Orders for US durable goods rise unexpectedly

Paul Sakuma/AP/File
Appliances (seen here at a Costco in Mountain View, Calif., last month) are an important component of durable goods, which rose an unexpected 1.8 percent in May, the US Commerce Department reported Wednesday.

Orders for big-ticket manufactured goods rose in May for the third time in four months, according to a new report, offering a little cheer for America's battered manufacturing sector.

Overall, new orders for durable goods (including manufactured items such as computers, refrigerators, and aircraft) rose a seasonally adjusted 1.8 percent between April and May to $163.9 billion, the Commerce Department reported Wednesday. That matched April's 1.8 percent rise and provided the first back-to-back monthly increase in nearly a year and the most robust two-month spurt since July 2007.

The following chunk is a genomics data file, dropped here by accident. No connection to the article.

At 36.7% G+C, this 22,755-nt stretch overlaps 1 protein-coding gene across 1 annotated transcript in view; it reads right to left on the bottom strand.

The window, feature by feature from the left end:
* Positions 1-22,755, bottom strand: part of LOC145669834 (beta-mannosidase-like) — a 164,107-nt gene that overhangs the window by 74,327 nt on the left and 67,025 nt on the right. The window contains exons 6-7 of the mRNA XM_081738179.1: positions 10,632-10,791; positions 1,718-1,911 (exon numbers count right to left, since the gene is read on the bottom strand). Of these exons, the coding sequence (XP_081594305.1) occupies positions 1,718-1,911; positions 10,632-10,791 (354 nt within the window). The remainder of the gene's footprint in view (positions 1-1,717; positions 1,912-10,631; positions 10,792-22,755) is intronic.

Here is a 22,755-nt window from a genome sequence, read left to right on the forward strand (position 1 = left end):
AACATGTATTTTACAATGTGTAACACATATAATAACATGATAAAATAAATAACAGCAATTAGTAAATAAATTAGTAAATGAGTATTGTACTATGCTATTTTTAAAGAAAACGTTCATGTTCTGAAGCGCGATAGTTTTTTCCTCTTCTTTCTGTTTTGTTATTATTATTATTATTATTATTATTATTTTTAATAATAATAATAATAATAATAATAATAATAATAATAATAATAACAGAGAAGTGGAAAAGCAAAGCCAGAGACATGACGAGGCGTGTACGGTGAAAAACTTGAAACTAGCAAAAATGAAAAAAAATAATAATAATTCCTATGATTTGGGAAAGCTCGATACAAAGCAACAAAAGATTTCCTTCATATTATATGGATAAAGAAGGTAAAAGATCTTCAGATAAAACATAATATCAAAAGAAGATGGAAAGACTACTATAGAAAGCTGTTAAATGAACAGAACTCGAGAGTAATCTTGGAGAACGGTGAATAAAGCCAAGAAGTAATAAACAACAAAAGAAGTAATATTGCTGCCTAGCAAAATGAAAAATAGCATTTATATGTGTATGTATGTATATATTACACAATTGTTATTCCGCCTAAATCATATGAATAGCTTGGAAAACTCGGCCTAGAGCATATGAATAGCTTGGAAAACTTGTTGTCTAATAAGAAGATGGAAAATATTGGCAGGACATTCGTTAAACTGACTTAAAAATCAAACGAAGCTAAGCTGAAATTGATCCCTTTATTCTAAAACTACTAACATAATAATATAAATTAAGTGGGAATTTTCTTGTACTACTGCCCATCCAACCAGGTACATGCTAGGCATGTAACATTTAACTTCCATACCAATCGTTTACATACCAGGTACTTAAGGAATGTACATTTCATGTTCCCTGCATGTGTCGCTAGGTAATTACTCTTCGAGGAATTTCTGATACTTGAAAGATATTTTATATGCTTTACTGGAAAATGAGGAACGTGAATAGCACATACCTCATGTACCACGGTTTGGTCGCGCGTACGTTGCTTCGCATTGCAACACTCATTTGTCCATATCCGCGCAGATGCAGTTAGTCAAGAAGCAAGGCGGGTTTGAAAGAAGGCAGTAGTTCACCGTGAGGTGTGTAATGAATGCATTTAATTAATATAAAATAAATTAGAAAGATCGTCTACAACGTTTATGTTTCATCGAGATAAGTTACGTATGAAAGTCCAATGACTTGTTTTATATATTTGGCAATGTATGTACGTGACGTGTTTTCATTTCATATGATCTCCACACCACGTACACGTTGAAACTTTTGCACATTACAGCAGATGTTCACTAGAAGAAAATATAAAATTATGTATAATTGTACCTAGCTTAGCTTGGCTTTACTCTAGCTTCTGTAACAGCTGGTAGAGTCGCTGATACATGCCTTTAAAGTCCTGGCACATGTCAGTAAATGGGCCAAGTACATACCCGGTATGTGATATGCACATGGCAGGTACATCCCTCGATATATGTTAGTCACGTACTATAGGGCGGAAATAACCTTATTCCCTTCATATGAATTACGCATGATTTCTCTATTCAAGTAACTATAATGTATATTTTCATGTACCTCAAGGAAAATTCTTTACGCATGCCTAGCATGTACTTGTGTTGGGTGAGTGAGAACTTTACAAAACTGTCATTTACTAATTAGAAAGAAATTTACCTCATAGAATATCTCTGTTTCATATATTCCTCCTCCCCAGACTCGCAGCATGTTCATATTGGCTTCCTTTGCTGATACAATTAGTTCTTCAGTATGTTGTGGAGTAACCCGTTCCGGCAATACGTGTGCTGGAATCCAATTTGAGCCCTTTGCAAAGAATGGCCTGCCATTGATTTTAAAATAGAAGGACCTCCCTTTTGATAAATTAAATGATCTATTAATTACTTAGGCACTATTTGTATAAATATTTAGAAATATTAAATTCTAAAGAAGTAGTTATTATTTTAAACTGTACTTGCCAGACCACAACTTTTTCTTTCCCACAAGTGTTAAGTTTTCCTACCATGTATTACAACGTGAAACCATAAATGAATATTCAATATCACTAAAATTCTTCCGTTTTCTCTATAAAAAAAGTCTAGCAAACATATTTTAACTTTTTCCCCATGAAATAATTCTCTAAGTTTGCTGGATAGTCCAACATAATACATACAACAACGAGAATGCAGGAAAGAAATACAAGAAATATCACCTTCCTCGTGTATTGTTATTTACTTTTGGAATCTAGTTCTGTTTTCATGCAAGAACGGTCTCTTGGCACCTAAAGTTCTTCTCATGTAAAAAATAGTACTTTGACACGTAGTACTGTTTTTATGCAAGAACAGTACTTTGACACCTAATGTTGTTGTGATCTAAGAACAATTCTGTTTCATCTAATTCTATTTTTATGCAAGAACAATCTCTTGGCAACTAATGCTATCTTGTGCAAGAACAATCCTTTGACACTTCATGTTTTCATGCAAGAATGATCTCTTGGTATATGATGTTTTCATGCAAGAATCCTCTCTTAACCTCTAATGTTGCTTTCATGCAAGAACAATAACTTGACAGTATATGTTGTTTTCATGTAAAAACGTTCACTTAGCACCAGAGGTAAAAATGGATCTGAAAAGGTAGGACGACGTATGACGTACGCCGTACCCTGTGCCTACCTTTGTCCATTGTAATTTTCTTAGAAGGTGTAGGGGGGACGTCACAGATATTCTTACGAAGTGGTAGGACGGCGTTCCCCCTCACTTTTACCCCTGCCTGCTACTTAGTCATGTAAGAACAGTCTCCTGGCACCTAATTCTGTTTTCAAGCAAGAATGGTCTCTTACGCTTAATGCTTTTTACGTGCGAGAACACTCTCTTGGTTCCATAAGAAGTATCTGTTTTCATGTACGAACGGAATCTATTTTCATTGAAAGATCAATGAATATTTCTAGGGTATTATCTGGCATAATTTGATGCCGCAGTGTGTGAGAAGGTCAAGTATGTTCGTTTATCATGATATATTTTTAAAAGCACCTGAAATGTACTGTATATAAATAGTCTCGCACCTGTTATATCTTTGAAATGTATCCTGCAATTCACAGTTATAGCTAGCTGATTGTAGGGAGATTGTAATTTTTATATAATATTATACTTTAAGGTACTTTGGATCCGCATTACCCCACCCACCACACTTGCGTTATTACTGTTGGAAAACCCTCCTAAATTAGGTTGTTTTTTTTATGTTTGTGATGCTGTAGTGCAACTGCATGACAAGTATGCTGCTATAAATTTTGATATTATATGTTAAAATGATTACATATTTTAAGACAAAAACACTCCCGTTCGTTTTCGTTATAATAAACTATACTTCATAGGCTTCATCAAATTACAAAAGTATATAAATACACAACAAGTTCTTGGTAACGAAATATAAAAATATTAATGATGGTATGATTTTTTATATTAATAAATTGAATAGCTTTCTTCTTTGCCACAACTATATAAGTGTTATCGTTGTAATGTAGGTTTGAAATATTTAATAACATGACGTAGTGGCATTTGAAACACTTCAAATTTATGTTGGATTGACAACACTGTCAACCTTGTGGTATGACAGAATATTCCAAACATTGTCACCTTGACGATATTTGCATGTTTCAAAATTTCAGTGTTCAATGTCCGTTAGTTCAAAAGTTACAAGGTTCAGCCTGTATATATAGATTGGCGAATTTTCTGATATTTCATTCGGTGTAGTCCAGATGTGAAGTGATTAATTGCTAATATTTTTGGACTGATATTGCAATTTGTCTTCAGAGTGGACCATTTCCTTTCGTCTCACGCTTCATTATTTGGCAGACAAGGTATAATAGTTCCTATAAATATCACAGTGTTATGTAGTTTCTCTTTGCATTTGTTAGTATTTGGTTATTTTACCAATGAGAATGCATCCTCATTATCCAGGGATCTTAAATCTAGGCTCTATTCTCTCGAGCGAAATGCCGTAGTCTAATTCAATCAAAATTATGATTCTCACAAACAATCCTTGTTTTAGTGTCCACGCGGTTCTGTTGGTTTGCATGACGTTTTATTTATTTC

Analysts had expected a 0.9 percent drop for May, according to the median estimate in a Bloomberg News survey.

The increase was propelled in part by a surge in aircraft orders. Even without the transportation sector, however, new orders were still up 1.1 percent.

While new orders signal stronger factory activity in the future, the data for current shipments of durable goods was dismal. Shipments fell 2.1 percent from April to May, a record 10 consecutive months of declines since at least 1992, when the Commerce Department changed the way it reported the data. At $169.9 billion, it was the lowest level in 12 years.

Factories made more progress trimming their inventories, down 0.8 percent in May from April's total. Total inventories are now down to their lowest levels in more than a year, but the crucial ratio of inventory to shipments is still far above normal levels.

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